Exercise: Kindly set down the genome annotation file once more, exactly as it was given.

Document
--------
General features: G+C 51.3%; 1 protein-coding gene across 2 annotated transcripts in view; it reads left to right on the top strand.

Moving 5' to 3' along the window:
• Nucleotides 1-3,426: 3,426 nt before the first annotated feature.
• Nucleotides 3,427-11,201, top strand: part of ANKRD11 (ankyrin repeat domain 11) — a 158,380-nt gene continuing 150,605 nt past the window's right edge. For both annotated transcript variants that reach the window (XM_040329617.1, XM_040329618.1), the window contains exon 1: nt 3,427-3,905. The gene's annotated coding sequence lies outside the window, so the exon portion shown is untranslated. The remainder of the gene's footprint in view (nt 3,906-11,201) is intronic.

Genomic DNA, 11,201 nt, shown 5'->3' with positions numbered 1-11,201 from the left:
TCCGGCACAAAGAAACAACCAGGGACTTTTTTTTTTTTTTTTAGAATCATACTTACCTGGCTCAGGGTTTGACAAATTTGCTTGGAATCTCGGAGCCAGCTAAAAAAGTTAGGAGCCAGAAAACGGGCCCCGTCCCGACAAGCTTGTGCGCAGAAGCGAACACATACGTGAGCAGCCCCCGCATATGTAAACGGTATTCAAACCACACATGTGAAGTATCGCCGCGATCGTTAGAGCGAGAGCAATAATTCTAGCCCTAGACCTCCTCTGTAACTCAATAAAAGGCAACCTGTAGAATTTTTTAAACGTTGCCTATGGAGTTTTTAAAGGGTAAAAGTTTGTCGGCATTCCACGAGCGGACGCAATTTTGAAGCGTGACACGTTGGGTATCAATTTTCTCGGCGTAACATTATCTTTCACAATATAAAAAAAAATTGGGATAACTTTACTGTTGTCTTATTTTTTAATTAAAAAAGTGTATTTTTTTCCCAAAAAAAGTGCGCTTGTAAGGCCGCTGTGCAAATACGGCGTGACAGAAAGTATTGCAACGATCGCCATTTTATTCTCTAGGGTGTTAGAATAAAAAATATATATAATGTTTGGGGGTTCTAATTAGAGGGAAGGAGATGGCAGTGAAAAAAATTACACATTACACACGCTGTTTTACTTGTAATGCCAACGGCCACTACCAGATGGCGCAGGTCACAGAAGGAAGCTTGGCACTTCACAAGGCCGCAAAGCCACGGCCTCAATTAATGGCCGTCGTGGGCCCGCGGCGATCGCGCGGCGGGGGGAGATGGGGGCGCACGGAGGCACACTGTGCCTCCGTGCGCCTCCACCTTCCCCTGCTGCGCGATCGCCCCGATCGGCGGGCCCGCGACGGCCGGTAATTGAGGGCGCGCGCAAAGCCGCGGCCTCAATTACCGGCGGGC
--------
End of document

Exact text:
General features: G+C 51.3%; 1 protein-coding gene across 2 annotated transcripts in view; it reads left to right on the top strand.

Moving 5' to 3' along the window:
• Nucleotides 1-3,426: 3,426 nt before the first annotated feature.
• Nucleotides 3,427-11,201, top strand: part of ANKRD11 (ankyrin repeat domain 11) — a 158,380-nt gene continuing 150,605 nt past the window's right edge. For both annotated transcript variants that reach the window (XM_040329617.1, XM_040329618.1), the window contains exon 1: nt 3,427-3,905. The gene's annotated coding sequence lies outside the window, so the exon portion shown is untranslated. The remainder of the gene's footprint in view (nt 3,906-11,201) is intronic.

Genomic DNA, 11,201 nt, shown 5'->3' with positions numbered 1-11,201 from the left:
TCCGGCACAAAGAAACAACCAGGGACTTTTTTTTTTTTTTTTAGAATCATACTTACCTGGCTCAGGGTTTGACAAATTTGCTTGGAATCTCGGAGCCAGCTAAAAAAGTTAGGAGCCAGAAAACGGGCCCCGTCCCGACAAGCTTGTGCGCAGAAGCGAACACATACGTGAGCAGCCCCCGCATATGTAAACGGTATTCAAACCACACATGTGAAGTATCGCCGCGATCGTTAGAGCGAGAGCAATAATTCTAGCCCTAGACCTCCTCTGTAACTCAATAAAAGGCAACCTGTAGAATTTTTTAAACGTTGCCTATGGAGTTTTTAAAGGGTAAAAGTTTGTCGGCATTCCACGAGCGGACGCAATTTTGAAGCGTGACACGTTGGGTATCAATTTTCTCGGCGTAACATTATCTTTCACAATATAAAAAAAAATTGGGATAACTTTACTGTTGTCTTATTTTTTAATTAAAAAAGTGTATTTTTTTCCCAAAAAAAGTGCGCTTGTAAGGCCGCTGTGCAAATACGGCGTGACAGAAAGTATTGCAACGATCGCCATTTTATTCTCTAGGGTGTTAGAATAAAAAATATATATAATGTTTGGGGGTTCTAATTAGAGGGAAGGAGATGGCAGTGAAAAAAATTACACATTACACACGCTGTTTTACTTGTAATGCCAACGGCCACTACCAGATGGCGCAGGTCACAGAAGGAAGCTTGGCACTTCACAAGGCCGCAAAGCCACGGCCTCAATTAATGGCCGTCGTGGGCCCGCGGCGATCGCGCGGCGGGGGGAGATGGGGGCGCACGGAGGCACACTGTGCCTCCGTGCGCCTCCACCTTCCCCTGCTGCGCGATCGCCCCGATCGGCGGGCCCGCGACGGCCGGTAATTGAGGGCGCGCGCAAAGCCGCGGCCTCAATTACCGGCGGGC